Tag Archives: Moth

Series 2 trailer | #NHM_Live

There’s no episode this week but next week we’ll be bringing you the first episode of series 2.

Better still you can join us at 18.30 BST on Thursday 15 June to watch the show live and ask your own questions directly of our scientist. Follow us on Facebook and Twitter to find out more.

Series 2 will include Neanderthals, dinosaurs, flies, moths, sharks and spiders so there’s lots to look forward to. If you’ve been enjoying this podcast please subscribe and leave us a review in iTunes, remember HD versions of these programmes are available to stream on our YouTube channel.

 

The story behind putting Geography into our collections | Digital Collections Programme

Guest blog by Liz Duffel, Georeferencing Digitiser

Most specimens within the Museum collection have locality information, showing where the specimen was found, on the accompanying label(s). When we are digitising our specimens, we can use that locality information for georeferencing – the process used to give the locality of a specimen geographical coordinates, so that it can be plotted on a map.

Data map with hotspots

A data portal visualisation showing the global distribution of the Museum’s zoological specimens with digital records

This is important because it allows for mapping and modelling, which underpins research on anything from species distributions and relationships, to environmental changes or targeting conservation practices.

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Preparing Lepidoptera for Digitisation | Digital Collections Programme

We are working to digitise more than half a million British and Irish butterflies and moths. Our three year iCollections project started in 2013, and we have received additional funding from the Cockayne Trust to continue this digitisation work to September 2017.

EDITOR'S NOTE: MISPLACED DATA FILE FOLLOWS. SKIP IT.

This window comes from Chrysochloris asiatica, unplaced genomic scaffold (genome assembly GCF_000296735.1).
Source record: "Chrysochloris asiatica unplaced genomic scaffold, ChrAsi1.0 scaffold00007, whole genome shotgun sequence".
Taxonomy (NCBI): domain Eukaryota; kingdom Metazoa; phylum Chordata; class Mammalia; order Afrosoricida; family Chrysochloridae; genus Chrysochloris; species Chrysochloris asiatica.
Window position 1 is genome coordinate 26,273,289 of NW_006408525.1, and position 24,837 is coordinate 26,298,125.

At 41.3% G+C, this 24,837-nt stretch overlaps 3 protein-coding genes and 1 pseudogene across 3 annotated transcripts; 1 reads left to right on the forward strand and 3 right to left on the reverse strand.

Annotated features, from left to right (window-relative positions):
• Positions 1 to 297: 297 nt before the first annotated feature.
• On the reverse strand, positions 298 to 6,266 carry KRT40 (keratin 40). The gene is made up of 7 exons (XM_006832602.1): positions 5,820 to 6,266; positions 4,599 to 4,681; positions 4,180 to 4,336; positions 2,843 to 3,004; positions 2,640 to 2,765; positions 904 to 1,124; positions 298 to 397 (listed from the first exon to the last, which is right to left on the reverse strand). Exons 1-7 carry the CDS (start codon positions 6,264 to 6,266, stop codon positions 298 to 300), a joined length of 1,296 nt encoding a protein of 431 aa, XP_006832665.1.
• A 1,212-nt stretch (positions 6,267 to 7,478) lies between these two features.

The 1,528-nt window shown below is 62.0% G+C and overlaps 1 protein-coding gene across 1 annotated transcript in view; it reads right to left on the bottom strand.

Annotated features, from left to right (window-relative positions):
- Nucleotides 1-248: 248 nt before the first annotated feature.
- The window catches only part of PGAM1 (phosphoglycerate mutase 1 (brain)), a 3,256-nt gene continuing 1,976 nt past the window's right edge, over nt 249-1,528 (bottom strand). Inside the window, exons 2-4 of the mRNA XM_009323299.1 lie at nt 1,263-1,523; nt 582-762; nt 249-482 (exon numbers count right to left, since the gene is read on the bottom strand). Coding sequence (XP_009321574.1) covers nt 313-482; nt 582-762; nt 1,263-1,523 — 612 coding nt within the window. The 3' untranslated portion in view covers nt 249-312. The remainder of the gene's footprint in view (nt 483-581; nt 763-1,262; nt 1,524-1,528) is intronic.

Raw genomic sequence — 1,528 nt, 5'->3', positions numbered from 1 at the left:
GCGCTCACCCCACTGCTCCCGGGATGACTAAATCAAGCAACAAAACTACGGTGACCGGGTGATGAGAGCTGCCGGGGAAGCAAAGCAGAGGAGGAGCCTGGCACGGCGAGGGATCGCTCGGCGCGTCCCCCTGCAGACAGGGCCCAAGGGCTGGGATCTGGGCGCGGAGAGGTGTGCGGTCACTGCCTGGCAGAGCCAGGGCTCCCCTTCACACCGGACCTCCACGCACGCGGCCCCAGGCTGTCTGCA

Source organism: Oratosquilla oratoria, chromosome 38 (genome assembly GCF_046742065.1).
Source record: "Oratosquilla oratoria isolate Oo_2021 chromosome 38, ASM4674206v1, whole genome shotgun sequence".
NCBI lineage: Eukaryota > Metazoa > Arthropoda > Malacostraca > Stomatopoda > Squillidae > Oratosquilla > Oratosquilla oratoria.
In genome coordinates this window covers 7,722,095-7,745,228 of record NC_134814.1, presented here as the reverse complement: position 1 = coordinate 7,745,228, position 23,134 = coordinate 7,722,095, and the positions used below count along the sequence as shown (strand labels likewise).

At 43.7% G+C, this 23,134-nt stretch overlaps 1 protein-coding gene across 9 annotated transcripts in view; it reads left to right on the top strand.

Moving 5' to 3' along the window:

Photograph from above of a drawer filled with vertical columns of the butterflies pinned to the base, with paper labels in the top and bottom left, and the bottom right.

Original drawer with Mullein (Cuculblia verbasci) specimens.

The mass digitisation of this collection has given Museum scientists the opportunity to study these specimens in new ways. In addition to research carried out in the Museum, digitisation also allows anyone around the world to see the specimens via the Data Portal. Continue reading

Past legacy sheds light on the future | Digital Collections Programme

The butterflies and moths amassed by avid collectors Dr EA Cockayne, Dr HBD Kettlewell and Lord Walter Rothschild make up the core of the Museum’s world famous collection of British and Irish Lepidoptera.

lycaena-phlaeas-2000

Small copper butterflies that have been digitised and rehoused as part of the project

The Museum is digitising the Lepidoptera collection and using the data to ask important scientific questions about the effects of environmental change. Dr Cockayne passion led him to form the Cockayne Trust for Lepidoptera research, his legacy is funding the digitisation.

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Digital butterfly data takes flight | Digital Collections Programme

The Museum’s entire collection of  181,545 British and Irish butterflies are now in a digital form and available for all to see online in the Museum’s Data Portal.

Photo from overhead of the drawer containing 9 columns of brightly coloured butterflies with their accompanying QR code labels.

A specimen drawer of common clouded yellow butterflies (Colias croceus). The new barcodes created as part of the Museum’s iCollections digitisation project are visible.

Each butterfly has a new digital image and digital record of the specimen’s collector, place and date of collection and this data are already being used to work out the effects of climate change on UK butterflies.

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